Letters: March 12 Edition

Dear Editor,
The zoonotic workshop held recently at CNCC and sponsored by the Rangely Animal Shelter was high in attendance and rated as an excellent class overall.
Thirty-seven people attended, many traveling long distances, coming in from Snowmass, Steamboat Springs, Craig and Meeker. It was good to see the representation from the Craig Police Department. It was also great to see several students attended from the CNCC horse management class. The Rangely local turnout was impressive, and it was good to see our neighbors from Dinosaur and Blue Mountain.
We want to thank Dr. Katie Steneroden from CSU, for having chosen Rangely for this class presentation. Thus, giving us the opportunity to enlighten others about zoonotic diseases, a much-unknown, overlooked and important subject.
Katie presented an excellent, informative class, which also included laughter and many smiles. The big comment left behind by many were, “I wish we’d had more time.” This says a lot for any instructor.
We thank James Stinson, CNCC general manager of Sodexo (Campus Services), for a great job arranging the food for the class. Coffee, tea, hot chocolate, water and pastries were offered before class and during break time. At lunch time, hot pizza, cold drinks and assorted cookies were served. Our compliments go out for the good food, and to Pauline Miller and David Brown for their (right on time) food setups and special food arrangements. And to Shirley Kell, who was our last-minute overall helper. We thank you for being there for us.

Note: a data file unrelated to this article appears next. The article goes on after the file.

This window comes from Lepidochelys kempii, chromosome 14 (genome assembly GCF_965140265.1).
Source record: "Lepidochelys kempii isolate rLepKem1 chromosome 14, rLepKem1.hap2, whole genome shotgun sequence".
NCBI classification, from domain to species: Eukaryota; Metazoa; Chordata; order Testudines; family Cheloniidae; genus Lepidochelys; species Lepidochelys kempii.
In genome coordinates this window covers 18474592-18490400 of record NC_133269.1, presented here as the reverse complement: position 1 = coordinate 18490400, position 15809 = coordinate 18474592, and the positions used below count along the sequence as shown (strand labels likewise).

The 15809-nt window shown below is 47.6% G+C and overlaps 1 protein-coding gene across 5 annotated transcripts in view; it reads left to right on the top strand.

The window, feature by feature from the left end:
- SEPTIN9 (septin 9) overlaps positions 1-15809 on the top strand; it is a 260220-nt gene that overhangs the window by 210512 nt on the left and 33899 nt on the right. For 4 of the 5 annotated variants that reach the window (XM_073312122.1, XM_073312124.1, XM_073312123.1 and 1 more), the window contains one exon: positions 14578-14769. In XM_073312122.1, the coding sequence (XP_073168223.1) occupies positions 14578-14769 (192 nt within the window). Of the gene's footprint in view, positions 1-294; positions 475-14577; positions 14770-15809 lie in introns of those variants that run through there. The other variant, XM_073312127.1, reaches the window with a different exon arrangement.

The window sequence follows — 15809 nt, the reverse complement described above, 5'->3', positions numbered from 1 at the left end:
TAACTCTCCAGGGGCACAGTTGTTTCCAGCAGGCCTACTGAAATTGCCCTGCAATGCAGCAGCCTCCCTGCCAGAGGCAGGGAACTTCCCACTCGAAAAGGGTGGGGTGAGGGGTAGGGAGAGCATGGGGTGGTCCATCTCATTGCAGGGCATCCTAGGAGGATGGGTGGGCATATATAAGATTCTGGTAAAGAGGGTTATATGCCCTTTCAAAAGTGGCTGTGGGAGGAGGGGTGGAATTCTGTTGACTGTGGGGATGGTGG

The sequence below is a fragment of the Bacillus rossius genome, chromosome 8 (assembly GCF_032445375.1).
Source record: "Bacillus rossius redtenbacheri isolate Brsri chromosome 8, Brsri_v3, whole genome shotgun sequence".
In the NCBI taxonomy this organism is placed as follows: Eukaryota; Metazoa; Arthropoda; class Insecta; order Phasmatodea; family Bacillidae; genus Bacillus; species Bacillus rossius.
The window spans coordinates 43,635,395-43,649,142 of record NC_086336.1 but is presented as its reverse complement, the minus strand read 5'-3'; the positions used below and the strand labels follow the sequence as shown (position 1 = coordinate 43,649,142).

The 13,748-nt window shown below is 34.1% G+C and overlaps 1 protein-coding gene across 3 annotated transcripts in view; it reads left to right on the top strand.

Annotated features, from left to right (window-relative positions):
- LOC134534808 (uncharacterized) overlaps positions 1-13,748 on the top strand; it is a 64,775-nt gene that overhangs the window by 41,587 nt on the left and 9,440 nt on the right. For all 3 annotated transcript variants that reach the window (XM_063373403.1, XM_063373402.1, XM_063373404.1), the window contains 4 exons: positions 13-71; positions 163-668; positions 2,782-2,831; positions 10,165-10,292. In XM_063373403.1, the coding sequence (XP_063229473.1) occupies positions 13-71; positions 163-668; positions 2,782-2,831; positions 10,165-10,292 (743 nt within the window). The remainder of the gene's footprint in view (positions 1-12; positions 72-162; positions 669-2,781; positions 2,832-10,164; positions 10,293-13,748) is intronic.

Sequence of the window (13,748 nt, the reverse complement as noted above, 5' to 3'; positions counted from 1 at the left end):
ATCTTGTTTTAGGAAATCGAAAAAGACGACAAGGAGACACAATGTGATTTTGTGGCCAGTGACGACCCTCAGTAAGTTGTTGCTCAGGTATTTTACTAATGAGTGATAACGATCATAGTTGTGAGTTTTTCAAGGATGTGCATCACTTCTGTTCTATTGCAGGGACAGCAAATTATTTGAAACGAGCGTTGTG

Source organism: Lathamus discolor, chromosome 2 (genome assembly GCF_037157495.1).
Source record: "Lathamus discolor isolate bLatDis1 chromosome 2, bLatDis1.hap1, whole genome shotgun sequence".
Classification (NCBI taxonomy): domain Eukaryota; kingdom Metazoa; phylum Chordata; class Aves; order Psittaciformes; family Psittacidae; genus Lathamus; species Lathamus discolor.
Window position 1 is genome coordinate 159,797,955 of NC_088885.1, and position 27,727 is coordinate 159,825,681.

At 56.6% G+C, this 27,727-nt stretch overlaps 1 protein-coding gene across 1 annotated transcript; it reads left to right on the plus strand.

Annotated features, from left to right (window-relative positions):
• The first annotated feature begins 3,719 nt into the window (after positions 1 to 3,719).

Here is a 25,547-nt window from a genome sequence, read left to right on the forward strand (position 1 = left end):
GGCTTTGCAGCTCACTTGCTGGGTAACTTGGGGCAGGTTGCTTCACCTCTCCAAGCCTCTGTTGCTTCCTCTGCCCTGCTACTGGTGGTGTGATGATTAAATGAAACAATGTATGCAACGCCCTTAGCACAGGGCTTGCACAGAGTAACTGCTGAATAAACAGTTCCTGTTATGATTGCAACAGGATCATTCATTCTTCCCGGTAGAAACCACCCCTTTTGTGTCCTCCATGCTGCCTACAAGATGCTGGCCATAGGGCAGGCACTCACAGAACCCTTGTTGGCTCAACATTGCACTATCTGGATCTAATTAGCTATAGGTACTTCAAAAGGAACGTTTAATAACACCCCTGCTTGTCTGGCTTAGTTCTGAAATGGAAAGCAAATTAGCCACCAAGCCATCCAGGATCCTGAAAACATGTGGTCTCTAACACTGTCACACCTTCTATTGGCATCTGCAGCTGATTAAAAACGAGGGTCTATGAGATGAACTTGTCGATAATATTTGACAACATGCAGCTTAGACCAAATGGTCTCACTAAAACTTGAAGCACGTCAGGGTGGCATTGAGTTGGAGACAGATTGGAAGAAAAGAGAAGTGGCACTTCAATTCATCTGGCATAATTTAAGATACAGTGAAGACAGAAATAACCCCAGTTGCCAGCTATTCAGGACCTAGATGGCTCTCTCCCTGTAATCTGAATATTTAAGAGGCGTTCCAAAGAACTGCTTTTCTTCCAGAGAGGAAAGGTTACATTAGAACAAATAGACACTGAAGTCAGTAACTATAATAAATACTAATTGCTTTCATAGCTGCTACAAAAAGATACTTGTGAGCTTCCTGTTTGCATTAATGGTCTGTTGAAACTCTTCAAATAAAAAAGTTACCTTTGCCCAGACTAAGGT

It’s these kind of folks who many times operate behind the scenes to make projects work, but are rarely seen or recognized. A special “thank you” goes out to you all.
Would also like to let the Craig people know we appreciated them taking the time after class to tour our shelter and visit with our shelter staff. It’s opportunities like this for other agencies to share their knowledge and expertise with others in their same fields.
The Rangely Animal Shelter thanks everyone for their attendance and all the help they received in putting this class together. We’re looking forward to a possible “repeat” for next year.
Rangely Animal Shelter staff

Dear Editor,
Kay Nickson, who is in charge of the local animal shelter, was recently instrumental in getting together a special occasion for Rangely. She did a great job of organizing all of the aspects of the gathering, which was a monumental task. Rangely was so lucky to be the host for the class, Zoonotic Disease Awareness, and Rangely is also so lucky to have such a caring person heading up the job of running the shelter here. She has a great group of aides who help her in the project including Fern Arnn, Heidi Emerson, Linda Farney, Jeanette Justus, Julie Lohr and Karen Stanley.
Rangely Animal Shelter has an awesome record of adopting out all of the healthy animals that have come to the shelter for the past four years. In that time, no healthy animals have had to be euthanized, but have all been placed in good homes … and not all in Rangely. They even transport them to other towns.
I have recently started volunteer work with the group and find the shelter above and beyond what you expect from such places. Any animal who winds up there has found a good place to be, and is very lucky. (The shelter could use your donation, too, as all of this extra care and concern sometimes costs more than the budget allows.)
The lecture was by Dr. Katie Steneroden from Colorado State University in Ft. Collins. She brought a presentation of Zoonotic Disease Awareness to a group of animal shelter workers and volunteers and other interested persons.
Several communities from around the area made up the group of around 35 people who studied the facts to make their shelters a better place. For those of you who are not aware of zoonotics, it is the study of diseases that animals can have that they can give to humans or that humans could give to their animals.
If you missed the lecture, you missed a chance to learn lots of important information that you could have used in your daily life with your pets and farm animals. You should go out and take a tour of the shelter if you have not been lately. Hope you can make the presentation next year!
Ann Adams